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 Be the first pioneers to continue the Astronomy Discussions at our new Astronomy meeting place...The Space and Astronomy Agora Re: Radiation Emission From Black Holes? Forum List | Follow Ups | Post Message | Back to Thread Topics | In Response ToPosted by Thed/">Thed on May 22, 1998 09:22:31 UTC

: According to Stephen Hawking, if two particles directly on the event horizon collide and one of the particles is bounced away, it can escape. : Source: http://library.advanced.org/10148/long13.html

: Anyway, I'm wondering how these two particles can be created out of nothing?

It is an effect called Heisenbersgs uncertainty principle and is results from Quantum Mechanics. In short waves and particles are interchangeable, at a small a scale. So to model how an electron or photon behaves we assume that it is a probability wave. From this we find that a particle or wave has a certain probabiliy of existing or not existing at a point as it moves. This introduces the concept of uncertainty. You find that a there is an inherent uncertainty in where a particle actually exists.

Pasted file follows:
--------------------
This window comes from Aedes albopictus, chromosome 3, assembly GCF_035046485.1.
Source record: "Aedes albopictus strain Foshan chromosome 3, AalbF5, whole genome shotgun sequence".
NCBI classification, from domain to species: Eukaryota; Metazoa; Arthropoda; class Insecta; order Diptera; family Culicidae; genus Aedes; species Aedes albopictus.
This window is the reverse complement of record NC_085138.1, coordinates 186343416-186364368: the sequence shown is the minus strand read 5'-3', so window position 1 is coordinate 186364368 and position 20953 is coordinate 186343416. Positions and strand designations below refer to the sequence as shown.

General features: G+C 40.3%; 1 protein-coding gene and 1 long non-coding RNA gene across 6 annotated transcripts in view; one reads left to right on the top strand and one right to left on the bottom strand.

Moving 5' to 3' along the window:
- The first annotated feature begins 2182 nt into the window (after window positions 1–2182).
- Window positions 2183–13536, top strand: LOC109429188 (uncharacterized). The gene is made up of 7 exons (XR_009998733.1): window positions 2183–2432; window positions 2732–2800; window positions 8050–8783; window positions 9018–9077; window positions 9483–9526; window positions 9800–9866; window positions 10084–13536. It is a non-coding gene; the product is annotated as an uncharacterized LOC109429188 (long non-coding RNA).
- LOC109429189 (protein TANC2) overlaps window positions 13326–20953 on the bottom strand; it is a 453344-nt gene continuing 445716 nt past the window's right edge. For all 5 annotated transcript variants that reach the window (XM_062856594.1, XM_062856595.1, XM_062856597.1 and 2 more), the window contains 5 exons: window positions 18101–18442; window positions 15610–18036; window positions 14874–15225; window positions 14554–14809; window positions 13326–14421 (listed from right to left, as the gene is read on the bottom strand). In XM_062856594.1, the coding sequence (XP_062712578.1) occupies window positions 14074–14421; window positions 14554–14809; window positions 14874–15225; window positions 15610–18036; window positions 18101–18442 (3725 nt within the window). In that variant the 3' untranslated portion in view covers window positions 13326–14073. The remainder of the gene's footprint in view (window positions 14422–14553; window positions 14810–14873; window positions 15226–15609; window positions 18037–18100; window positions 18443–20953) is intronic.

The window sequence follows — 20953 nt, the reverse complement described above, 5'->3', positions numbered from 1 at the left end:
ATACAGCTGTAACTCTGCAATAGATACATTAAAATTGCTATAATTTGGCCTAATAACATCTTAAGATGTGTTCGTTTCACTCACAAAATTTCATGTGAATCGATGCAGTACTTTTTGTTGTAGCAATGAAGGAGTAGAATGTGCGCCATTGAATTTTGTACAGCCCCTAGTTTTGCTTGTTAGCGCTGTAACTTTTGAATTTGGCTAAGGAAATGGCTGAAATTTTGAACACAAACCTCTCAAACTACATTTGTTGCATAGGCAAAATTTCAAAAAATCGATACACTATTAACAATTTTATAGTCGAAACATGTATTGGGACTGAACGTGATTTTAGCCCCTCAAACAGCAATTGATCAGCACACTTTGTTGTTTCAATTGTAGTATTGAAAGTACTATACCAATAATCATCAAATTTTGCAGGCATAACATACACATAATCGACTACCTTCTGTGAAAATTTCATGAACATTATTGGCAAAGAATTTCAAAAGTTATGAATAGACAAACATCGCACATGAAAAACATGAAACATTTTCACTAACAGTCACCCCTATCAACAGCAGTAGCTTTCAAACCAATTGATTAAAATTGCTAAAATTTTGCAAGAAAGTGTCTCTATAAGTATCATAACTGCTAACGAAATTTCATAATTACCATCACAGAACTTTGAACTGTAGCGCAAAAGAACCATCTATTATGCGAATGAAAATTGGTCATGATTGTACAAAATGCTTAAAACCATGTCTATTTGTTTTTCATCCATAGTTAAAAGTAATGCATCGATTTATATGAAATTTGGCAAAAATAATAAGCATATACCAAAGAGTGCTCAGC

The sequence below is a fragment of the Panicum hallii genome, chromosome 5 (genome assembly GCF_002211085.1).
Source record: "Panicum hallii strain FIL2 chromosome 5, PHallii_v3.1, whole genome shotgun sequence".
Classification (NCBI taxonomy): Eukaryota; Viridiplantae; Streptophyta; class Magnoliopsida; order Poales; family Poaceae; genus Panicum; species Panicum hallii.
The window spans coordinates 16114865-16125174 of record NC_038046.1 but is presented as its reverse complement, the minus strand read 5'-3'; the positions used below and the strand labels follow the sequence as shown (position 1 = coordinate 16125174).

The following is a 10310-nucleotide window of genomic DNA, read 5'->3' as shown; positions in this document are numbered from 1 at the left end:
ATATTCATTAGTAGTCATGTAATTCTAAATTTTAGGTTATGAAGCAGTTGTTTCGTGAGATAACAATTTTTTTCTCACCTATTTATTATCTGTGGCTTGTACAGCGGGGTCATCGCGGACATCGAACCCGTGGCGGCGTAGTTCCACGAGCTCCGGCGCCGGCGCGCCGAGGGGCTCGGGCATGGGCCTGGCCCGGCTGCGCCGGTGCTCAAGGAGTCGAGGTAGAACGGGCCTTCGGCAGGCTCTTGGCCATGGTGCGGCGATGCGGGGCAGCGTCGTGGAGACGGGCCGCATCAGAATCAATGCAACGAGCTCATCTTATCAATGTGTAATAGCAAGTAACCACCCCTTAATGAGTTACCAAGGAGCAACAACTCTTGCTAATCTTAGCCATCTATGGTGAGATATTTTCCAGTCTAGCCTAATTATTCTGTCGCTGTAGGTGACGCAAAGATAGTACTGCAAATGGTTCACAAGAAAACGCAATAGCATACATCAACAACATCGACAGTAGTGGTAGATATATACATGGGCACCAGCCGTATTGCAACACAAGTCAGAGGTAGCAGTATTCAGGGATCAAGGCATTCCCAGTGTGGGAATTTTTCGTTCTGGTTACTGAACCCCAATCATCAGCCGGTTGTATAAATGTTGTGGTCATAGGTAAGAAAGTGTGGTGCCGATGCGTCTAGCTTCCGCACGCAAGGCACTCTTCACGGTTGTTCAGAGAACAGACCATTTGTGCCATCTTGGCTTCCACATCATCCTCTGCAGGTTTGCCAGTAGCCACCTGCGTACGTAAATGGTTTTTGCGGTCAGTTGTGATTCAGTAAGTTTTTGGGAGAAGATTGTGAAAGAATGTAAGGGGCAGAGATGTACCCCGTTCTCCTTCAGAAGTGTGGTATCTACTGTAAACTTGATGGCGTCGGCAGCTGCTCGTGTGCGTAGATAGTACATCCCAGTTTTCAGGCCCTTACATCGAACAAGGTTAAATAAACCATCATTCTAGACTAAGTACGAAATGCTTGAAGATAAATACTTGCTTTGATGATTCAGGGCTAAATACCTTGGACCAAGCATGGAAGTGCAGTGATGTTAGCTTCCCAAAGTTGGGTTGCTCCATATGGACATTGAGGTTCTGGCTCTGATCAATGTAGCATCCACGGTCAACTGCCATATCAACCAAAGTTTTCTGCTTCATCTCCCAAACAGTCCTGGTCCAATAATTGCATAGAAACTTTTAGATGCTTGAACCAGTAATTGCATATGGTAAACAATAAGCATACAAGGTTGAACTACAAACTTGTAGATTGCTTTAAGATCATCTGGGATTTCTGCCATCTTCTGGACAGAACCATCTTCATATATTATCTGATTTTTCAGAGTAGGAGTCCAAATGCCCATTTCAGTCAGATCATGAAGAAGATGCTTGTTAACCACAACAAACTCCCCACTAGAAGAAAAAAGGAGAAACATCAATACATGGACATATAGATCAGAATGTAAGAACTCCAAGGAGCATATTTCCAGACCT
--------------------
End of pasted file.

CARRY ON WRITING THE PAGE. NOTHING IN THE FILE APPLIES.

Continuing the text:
What Heisenbergs Uncertainty principle says is that the uncertainty in momentum of a particle times its uncertainty in position is equal to or greater than a constant. This means that if you could measure the particles position exactly you would know nothing about its momentum and vice versa. The same idea extends to energy and time. what this allows is that a quantity of energy can be created from nothing providing it does so for a time less than this constant, about 10^ -33 seconds, the so called planck time. This energy is manifested as virtual particles and they are used to explain how atomic forces are transmitted in and between atoms. We can ever detect a virtual particle but they could be manifested as mass loss of a black hole as above.

: One more question: : It is theorized that if enough energy escapes, the mass of the black hole will become small enough that the black hole will not be able to completely curve the space around it and it will explode with a power greater than millions of atomic bombs. How can a black hole explode?

As the article says the hole loses mass with time. A black hole is only a black hole because the escape velocity is greater than the speed of light. The escape velocity of an object is GM/R^2, the only variable is M. If M is reduced the escape velocity becomes lower than the speed of light. Assuming that the mass of the hole is not a singularity the forces at the center will be strong enough to cause the mass to explode. To be honest I do not know how this works either, this is just a guess.

Thed